“Relentless” is fundamentally a film about Lagos. About how director Andy Okoarafor sees it. In Okoarafor’s rendering, Lagos is a hard, inhospitable city, where people look stressed out, always hustling. They’re always on the move. But Okoarafor also has loves this city. At the film’s heart is the strong-jawed lead character Oba, played by Gideon Okeke, who spends most of his driving and walking around the city–its clogged highways, in its churches and beach bars. He is a former peacekeeper, back from Sierra Leone, where his wife, a local woman, was brutally murdered by rebel soldiers. Emotionally scarred, he returns to Nigeria where he now runs a security company protecting politicians and other important people. On one of his wanderings, he saves a prostitute (played by singer Nneka Egbuna) who fell off a bridge–she was pushed by people who want her dead. She wants Oba to help her find her friend, another prostitute, who has gone missing after entertaining some politicians and generals. Oba realizes that his new clients may be involved.
Director Okoarafor, who has a background in music videos and fashion, and his expertise in using arresting scenes to promote something shows here, in the beautifully framed and filmed scenes. His work looks nothing like the washed out tone and empty locations of South African films (the only other place on the African continent where a locally-funded film industry exist), and instead, reminds us of Tom Ford’s work in A Single Man, only grittier.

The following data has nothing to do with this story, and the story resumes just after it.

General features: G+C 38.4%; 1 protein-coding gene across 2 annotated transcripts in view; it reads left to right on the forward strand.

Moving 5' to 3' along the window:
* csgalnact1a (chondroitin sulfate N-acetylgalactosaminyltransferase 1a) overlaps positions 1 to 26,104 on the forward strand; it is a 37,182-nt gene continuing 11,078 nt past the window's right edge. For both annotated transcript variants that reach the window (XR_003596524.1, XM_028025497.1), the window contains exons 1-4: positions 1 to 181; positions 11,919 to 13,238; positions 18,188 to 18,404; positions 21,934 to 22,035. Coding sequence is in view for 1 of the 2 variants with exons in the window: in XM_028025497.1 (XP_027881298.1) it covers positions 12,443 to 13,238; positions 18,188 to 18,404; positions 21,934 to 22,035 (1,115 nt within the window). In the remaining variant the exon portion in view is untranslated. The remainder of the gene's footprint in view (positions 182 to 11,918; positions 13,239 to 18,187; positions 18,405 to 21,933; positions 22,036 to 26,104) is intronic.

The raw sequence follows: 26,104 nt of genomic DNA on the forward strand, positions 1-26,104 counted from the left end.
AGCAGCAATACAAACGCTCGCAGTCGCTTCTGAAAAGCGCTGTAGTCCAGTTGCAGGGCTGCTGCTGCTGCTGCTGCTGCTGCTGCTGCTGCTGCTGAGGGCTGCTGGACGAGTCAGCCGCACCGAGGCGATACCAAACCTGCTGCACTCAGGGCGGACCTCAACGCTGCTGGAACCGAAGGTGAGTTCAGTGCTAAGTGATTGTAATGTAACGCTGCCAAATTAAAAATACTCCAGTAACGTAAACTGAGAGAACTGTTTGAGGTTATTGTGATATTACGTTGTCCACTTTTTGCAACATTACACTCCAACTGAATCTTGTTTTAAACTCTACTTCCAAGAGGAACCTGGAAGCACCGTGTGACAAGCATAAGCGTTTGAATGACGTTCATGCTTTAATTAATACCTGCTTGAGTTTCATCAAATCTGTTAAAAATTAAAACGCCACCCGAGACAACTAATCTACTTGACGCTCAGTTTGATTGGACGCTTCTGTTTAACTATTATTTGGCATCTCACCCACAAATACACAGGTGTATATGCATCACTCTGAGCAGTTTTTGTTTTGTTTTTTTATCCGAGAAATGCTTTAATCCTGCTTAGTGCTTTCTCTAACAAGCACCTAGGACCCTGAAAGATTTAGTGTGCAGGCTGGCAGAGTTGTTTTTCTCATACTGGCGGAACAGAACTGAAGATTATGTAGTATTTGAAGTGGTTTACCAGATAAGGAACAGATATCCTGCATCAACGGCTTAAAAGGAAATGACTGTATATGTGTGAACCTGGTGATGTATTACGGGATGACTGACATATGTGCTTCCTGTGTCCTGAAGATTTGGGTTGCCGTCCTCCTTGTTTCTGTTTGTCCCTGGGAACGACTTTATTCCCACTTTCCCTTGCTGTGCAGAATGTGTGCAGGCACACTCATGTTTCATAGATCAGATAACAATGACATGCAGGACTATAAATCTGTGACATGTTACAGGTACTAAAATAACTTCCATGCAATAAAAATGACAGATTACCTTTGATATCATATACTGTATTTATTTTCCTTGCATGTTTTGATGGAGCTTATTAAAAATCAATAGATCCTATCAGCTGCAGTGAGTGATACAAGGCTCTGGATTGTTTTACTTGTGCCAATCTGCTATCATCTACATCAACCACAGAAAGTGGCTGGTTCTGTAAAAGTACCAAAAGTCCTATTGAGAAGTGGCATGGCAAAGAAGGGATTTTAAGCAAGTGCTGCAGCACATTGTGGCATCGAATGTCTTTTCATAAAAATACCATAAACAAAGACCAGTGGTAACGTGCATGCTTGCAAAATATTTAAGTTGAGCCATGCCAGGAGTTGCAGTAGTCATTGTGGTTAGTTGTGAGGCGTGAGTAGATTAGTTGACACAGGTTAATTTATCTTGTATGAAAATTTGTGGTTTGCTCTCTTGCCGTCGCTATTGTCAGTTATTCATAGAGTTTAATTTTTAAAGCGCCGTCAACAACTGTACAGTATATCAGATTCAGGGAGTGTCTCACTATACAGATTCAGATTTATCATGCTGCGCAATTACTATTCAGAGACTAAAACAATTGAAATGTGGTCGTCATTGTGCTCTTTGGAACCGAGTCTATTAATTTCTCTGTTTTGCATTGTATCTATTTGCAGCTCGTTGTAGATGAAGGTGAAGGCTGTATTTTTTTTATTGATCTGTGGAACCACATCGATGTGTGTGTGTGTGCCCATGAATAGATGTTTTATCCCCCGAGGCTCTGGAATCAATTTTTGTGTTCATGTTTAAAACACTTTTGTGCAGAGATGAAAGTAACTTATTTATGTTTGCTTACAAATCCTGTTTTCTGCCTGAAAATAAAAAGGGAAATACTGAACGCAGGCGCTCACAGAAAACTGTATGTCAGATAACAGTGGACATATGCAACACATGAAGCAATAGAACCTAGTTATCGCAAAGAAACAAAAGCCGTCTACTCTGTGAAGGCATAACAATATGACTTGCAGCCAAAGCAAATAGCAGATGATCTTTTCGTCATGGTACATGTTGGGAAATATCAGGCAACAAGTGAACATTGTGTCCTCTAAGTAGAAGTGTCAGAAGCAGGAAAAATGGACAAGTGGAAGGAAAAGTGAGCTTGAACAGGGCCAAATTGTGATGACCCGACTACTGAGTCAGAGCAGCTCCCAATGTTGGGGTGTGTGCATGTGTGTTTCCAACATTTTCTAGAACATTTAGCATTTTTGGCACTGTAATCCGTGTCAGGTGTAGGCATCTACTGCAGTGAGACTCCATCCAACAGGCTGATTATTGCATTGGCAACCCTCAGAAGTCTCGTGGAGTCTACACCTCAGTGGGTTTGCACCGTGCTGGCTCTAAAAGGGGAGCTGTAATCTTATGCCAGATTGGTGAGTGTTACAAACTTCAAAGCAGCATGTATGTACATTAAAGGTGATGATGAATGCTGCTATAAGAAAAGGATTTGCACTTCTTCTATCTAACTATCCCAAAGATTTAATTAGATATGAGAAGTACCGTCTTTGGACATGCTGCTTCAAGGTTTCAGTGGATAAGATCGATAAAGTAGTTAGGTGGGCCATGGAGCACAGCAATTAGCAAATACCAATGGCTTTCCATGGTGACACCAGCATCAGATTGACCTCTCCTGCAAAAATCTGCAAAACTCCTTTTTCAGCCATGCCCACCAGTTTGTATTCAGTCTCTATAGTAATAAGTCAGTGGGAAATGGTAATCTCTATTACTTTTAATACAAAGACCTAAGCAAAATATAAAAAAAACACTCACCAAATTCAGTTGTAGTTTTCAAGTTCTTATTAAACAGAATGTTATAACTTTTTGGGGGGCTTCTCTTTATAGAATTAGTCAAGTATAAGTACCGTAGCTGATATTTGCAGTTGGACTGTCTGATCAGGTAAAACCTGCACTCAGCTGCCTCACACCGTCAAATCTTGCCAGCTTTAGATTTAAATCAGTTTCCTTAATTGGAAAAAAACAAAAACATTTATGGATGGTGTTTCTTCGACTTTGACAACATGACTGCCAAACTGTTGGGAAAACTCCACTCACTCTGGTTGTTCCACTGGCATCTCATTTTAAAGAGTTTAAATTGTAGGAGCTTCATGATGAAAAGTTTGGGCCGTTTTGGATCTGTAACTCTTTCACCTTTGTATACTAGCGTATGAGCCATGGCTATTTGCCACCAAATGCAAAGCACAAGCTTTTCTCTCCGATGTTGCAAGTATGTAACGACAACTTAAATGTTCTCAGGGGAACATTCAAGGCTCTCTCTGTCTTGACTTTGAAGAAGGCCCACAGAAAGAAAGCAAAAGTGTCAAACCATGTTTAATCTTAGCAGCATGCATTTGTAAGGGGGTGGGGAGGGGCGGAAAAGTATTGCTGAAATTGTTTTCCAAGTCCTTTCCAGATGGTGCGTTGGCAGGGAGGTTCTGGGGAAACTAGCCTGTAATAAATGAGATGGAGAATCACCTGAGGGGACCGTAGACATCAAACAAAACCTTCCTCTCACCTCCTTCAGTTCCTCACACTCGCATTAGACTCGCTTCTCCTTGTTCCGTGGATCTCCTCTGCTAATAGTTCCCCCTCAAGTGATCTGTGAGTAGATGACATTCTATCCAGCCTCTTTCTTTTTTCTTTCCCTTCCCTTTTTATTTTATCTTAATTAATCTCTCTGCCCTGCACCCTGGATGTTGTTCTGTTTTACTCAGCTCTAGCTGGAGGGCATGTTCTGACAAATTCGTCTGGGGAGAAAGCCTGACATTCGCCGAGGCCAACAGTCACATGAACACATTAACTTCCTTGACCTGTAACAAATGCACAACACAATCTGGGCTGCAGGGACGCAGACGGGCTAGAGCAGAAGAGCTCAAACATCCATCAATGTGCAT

Beyond the aesthetics of the film are Oba’s seeming loneliness and aimlessness. (He has flashbacks of his earlier, happy life with his Sierra Leonean wife.) In interviews Okoarofor has spoken about showing “a true reflection of Africa today” and how Africans “go about our normal everyday lives without any exaggeration or apology”; his film remains true to that injunction.
Here’s the trailer
“Relentless,” a showcase presentation at the festival, plays on Friday, April 13, at 8pm at the Walter Reade Theater at Lincoln Center.
* Africa is a Country will review films from the 19th New York African Film Festival (April 11-17) over the next few days. Also come to the two panels on “Cinema and Propaganda” which we are co-presenting with the Festival on Saturday, April 14, from 1.30-4pm at the Lincoln Center in Manhattan.